light and dark often imply ethical judgements.
o High-key lighting: produces an image with very little contrast between the darks and the
Dutch Angle Shot: the camera is tilted from its normal horizontal and vertical position so that it is no
longer straight giving the viewer the impression that the world in the frame is out of balance.
Aerial-view Shot: an extreme type of point-of-view shot, is taken from an aircraft or very high crane
and implies the observers omniscience.
Extreme long shot (XLS)
Long shots (LS)
Medium long shot (MLS)
Medium shot (MS)
Medium close up (MCU)
Close up (CU)
Big close up (BCU)
Extreme close up (XCU)
Pan Shot: horizontal movement of camera.
Tilt Shot: vertical movement of camera.
Computer-Generated Imagery (CGI)
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Screen Acting: an actor uses imagination, intelligence, psychology, memory, vocal technique, facial
expressions, body language, and an overall knowledge of the filmmaking process to realize, under the
directors guidance, the character created by the screenwriter.
Stage Actors: convey their interpretations of the characters they play directly to the audience
through voice, gesture, and movement.
Movie actors: using gesture and movement, and voice since the coming of the sound, convey their
characters directly to the camera.
o Personality Actors: take their personae from role to role.
o Actors who deliberately play against our expectations of their personae.
o Chameleon Actors: seems to be different in every role.
o Nonprofessional actors who have achieved success in another field (sports or music, for
example), who are cast to bring verisimilitude to a part.
Types of Roles
o Major Roles: principal agents in helping to move the plot forward.
o Stand-ins: who look reasonably like the stars in height, weight, coloring, and so on and who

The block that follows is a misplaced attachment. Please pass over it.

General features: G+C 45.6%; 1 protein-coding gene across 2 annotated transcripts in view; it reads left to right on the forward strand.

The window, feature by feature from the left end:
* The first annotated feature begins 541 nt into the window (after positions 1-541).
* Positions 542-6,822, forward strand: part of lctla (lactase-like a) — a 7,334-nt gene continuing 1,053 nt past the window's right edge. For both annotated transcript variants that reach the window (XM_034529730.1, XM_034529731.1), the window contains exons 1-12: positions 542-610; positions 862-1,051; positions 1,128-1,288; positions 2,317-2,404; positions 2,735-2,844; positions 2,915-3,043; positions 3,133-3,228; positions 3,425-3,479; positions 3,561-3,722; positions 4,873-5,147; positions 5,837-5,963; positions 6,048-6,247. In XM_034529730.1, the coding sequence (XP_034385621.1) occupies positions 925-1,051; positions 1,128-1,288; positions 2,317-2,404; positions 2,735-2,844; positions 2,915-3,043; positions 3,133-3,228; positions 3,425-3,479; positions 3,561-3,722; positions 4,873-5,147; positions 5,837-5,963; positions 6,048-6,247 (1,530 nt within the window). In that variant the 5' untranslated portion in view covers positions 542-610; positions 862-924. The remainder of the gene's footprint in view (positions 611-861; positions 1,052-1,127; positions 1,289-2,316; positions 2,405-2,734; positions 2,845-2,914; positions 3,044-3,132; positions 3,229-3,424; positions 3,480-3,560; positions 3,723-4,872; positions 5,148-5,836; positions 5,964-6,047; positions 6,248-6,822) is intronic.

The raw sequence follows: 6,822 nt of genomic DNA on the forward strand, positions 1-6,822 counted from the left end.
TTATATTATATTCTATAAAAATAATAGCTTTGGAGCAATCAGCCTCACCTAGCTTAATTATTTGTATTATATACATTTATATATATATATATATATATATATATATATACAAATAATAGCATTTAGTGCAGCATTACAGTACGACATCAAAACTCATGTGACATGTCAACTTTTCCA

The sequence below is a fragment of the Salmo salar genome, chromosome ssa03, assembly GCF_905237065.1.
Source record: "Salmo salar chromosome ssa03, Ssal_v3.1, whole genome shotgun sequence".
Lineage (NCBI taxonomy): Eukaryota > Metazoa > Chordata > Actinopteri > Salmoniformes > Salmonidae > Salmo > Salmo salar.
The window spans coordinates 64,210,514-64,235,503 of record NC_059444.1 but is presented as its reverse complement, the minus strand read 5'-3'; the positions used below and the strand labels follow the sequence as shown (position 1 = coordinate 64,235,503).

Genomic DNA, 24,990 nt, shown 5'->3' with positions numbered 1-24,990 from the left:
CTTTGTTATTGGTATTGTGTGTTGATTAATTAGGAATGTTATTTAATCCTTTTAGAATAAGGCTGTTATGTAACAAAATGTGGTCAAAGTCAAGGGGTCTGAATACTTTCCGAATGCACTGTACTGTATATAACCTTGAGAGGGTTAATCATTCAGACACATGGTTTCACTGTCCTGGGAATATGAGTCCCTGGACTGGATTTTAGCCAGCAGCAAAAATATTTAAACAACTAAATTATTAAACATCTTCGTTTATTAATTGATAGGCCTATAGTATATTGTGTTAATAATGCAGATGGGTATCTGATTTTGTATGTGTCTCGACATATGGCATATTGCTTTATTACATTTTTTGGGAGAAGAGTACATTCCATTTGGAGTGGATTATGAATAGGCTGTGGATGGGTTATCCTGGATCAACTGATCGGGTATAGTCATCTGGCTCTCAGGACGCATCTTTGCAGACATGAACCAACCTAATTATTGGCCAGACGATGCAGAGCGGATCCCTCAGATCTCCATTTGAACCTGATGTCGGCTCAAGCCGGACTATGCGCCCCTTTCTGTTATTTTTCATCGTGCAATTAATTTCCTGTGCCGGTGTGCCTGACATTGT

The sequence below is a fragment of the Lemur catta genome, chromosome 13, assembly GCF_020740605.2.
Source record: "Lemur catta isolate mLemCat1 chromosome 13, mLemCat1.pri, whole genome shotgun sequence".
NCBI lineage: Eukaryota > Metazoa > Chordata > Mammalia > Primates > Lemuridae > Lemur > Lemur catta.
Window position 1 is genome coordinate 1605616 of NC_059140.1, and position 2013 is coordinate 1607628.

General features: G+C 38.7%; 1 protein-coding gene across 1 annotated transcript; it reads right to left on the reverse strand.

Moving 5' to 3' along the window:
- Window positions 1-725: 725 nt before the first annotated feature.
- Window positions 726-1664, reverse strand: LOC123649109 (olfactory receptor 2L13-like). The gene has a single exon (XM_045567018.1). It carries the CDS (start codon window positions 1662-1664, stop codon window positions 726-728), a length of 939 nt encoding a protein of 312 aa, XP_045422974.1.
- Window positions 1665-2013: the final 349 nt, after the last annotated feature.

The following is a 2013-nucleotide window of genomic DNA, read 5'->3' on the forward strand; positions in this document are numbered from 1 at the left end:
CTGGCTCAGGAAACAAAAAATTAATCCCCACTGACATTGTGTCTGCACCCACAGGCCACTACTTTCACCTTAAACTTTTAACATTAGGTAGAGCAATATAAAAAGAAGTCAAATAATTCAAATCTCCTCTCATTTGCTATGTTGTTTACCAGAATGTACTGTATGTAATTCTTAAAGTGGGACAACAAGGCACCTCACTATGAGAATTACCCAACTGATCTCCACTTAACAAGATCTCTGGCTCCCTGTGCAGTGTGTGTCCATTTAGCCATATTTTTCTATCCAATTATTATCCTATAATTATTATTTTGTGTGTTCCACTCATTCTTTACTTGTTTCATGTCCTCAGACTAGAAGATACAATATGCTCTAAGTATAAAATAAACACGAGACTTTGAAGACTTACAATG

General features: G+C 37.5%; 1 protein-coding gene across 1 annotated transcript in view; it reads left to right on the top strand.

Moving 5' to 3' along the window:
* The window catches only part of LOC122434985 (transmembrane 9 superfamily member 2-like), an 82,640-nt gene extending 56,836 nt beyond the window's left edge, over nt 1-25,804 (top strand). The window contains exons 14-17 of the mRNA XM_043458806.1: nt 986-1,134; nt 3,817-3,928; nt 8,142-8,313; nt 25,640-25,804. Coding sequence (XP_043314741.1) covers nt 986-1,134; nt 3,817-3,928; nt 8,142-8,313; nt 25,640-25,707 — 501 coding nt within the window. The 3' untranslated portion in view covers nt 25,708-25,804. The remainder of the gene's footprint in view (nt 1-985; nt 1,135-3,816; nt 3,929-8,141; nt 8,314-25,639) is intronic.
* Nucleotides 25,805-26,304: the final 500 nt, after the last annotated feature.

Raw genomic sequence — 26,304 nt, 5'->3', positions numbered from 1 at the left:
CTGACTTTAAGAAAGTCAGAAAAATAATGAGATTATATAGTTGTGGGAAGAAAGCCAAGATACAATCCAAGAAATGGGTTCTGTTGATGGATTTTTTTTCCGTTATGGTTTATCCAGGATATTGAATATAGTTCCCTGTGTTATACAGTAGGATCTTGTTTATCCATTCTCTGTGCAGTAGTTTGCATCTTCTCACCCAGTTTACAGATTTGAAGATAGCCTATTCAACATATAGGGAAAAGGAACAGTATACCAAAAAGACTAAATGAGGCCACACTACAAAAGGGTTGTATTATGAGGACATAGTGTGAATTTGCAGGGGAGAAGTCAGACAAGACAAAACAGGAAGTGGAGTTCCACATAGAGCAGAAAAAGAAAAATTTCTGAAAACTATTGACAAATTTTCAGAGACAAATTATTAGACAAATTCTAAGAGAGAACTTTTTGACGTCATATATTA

substitute for them during the tedious process of preparing setups or taking light readings.
o Stunt-persons: double for actors n major roles in scenes requiring special skills or involving
hazardous actions.
o Minor Roles: help move the plot forward, but they generally do not appear in as many scenes
as the featured players.
o Character Roles: represent distinctive character types (sometimes stereotypes).
o Bit Players: hold small speaking parts.
o Extras: usually appear in nonspeaking or crowd roles and receive no screen credit.
o Cameos: small but significant roles often taken b famous actors.
o Walk-ons: even smaller roles, reserved for highly recognizable actors or personalities.
Naturalistic: actors re-create recognizable or plausible human behavior for the camera.
o The actors not only look like the characters should but also think, speak, and move the way
people would off-screen.
Non-naturalistic: seem excessive, exaggerate, even overacted.
Improvisational Acting
o Extemporizing, delivering lines based only loosely on the written script or without the
preparation that comes with studying a script before rehearsing it.
o Playing through a moment, making up lines to keep scenes going when actors forget their
written lines, stumble on lines, or have some other mishap.
Casting: the process of choosing
and hiring actors for a movie.
Casting Directors
Casting Society of America (CSA)
Konstantin Stanislavsky - Method Acting
Trained to strive for realism, both social and psychological, and to bring their
own past experiences and emotions to their roles.
o Required the actors conscious efforts to tap their unconscious selves.